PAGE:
While one Houston County school was getting ready for its debut, another was preparing for a new direction.
In the week before the very first day of school at Veterans High School, the building was in a state seldom used to describe a high school: quiet.
There were no obstacles in the school’s wide hallways, and no need to push through crowds of students rushing to the library or the counselor’s office or any of the schools 82 classrooms just yet.
Come Monday morning though, about 900 freshmen, sophomores and juniors will set foot on campus for their inaugural day of classes at Veterans.
Even before then, a few have managed to make their way around the school for volleyball practice in the gym, or to football and band practice out on the school’s fields.
“It’s starting to feel like a school now,” said Lionel Brown, Veterans’ principal. “Football’s starting, band’s starting, volleyball, cheerleading. Shucks, you name it, we got it. Everyone’s claiming stakes in this facility.”
Of course, school leaders are still going through a few growing pains in the midst of their preparations. Brown said he’s been getting accustomed to using equipment such as the school’s intercom system and state-of-the-art lighting. There was also figuring out how to control the computer-operated sprinkler system that went off during a recent band practice.
Since being named Veterans’ first principal in October, Brown has had to hire administrators (such as Amy Barbour, assistant principal for instruction), leaders of extracurricular programs (athletics director David Bruce), and almost 60 teachers and other staff members throughout the year, as well as taking care of other parts of the daily operations that go largely unnoticed, he said.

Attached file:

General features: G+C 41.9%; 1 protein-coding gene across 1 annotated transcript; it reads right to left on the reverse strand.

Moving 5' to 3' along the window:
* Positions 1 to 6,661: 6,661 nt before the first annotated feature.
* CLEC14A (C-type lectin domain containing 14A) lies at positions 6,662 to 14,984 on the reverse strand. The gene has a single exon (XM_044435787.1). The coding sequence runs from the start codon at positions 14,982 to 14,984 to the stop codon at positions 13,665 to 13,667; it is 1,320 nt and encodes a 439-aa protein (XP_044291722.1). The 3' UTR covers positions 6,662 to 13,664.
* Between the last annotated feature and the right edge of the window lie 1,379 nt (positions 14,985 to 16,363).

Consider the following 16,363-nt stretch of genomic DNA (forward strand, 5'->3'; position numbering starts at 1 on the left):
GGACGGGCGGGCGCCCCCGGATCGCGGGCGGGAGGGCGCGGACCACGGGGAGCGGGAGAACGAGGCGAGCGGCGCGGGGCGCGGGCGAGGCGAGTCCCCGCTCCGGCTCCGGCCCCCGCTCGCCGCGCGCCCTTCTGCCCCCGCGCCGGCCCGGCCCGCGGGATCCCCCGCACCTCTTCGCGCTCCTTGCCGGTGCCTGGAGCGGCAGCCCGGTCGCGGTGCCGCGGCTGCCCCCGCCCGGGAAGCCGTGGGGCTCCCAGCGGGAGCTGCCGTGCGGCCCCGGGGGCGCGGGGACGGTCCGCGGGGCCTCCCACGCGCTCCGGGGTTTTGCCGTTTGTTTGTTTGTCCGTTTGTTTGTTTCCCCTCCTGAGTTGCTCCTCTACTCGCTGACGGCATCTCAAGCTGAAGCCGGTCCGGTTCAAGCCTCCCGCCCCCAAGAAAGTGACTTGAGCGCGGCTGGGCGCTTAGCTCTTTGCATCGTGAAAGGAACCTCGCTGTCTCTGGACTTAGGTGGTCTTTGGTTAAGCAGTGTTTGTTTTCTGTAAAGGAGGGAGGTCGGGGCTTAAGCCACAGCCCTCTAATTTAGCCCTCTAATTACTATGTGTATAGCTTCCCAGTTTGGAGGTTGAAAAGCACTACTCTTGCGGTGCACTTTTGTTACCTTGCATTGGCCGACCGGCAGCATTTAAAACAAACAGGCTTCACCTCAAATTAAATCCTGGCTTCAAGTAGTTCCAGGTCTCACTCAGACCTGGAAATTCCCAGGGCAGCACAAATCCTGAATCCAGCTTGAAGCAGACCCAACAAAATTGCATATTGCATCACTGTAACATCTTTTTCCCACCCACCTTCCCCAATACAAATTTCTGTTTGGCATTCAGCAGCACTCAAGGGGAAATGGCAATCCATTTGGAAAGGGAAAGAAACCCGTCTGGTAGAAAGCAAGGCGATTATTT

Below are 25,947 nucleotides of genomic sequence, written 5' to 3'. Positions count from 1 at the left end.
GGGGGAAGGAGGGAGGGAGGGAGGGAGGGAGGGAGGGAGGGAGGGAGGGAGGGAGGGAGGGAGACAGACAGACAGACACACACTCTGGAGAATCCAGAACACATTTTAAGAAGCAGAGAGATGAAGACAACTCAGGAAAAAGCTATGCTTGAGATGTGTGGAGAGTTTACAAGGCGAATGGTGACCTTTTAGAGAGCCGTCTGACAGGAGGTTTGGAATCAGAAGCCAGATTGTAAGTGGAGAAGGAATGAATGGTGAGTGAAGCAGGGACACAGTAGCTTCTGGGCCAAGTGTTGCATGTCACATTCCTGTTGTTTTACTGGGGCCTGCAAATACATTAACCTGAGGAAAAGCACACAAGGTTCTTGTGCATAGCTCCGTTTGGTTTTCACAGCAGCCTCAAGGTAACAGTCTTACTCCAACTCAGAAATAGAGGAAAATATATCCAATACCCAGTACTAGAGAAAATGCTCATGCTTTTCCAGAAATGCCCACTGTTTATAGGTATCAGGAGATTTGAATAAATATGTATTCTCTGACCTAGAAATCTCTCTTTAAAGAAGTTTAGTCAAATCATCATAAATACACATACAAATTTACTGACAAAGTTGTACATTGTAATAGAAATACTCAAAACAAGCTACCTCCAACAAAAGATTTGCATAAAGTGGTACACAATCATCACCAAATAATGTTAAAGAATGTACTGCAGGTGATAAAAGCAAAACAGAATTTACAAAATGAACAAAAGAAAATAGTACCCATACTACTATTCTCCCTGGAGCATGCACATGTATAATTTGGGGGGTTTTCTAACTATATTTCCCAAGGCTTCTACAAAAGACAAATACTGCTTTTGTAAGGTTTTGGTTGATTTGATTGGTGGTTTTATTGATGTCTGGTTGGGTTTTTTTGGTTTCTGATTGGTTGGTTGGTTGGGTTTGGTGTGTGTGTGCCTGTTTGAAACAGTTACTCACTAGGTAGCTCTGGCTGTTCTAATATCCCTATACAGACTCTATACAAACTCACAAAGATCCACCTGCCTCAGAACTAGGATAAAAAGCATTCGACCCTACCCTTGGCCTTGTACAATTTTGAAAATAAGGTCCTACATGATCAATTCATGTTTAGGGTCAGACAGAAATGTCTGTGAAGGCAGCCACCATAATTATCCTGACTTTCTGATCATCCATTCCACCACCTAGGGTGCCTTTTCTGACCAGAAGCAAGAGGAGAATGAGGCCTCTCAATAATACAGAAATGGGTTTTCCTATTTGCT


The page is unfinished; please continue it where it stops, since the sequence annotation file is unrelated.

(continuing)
Though being the Veterans High principal is a major undertaking, serving as assistant principal at Perry High School for five years under the leadership of Principal Darryl Albritton has prepared Brown well for the job, he said.
Through it all, Brown lives by the motto he’s passed along to Veterans’ teachers: “There are no obstacles, just opportunities.”
During the summer, other tasks at the school have included registering new students and talking to parents about Advanced Placement course availability and other concerns.
All in all, Brown said he is looking forward to working with the students, who are coming from Perry, Houston County and Warner Robins high schools.
While green fields surround Veterans at present, Brown predicts Houston County will continue to grow toward the school in the future, he said.
Brown has no plans to wait until then to foster Veterans pride in the area though, through gestures such as honoring war veterans during the school’s first football game Aug. 28.
“In three or four years, this place will look like Russell Parkway and Moody. ... We’re building community, and what better way to do that than building one here?” he said.
Parents and students attended an open house Thursday night at Veterans and received maps to learn their way around the 300,000-square-foot facility.
That afternoon, Spanish teachers Sylvia Wilhite and Felix Martinez looked over the syllabi for their classes and organized their classrooms.
While Martinez, who came from Houston County High, plans to discuss the syllabus, class procedure and the importance of studying Spanish with his students Monday, he has a bigger mission to help “build a super excellent school” during the year.
“I’m feeling great — I’m ready to go!” Martinez said.
“I’m looking forward to it,” said Wilhite, who came from Warner Robins High.
In a nearby classroom, Karen Hamilton, Veterans’ English department chairwoman, wiped desks and seats before students arrived. In all, Hamilton, who transferred from Houston County High, had unpacked 5,000 novels, among them “The Scarlet Letter,” “Fahrenheit 451,” “1984” and “To Kill a Mockingbird.”
“I’m excited about being in a new place, with a new administration and meeting the kids on Monday,” she said.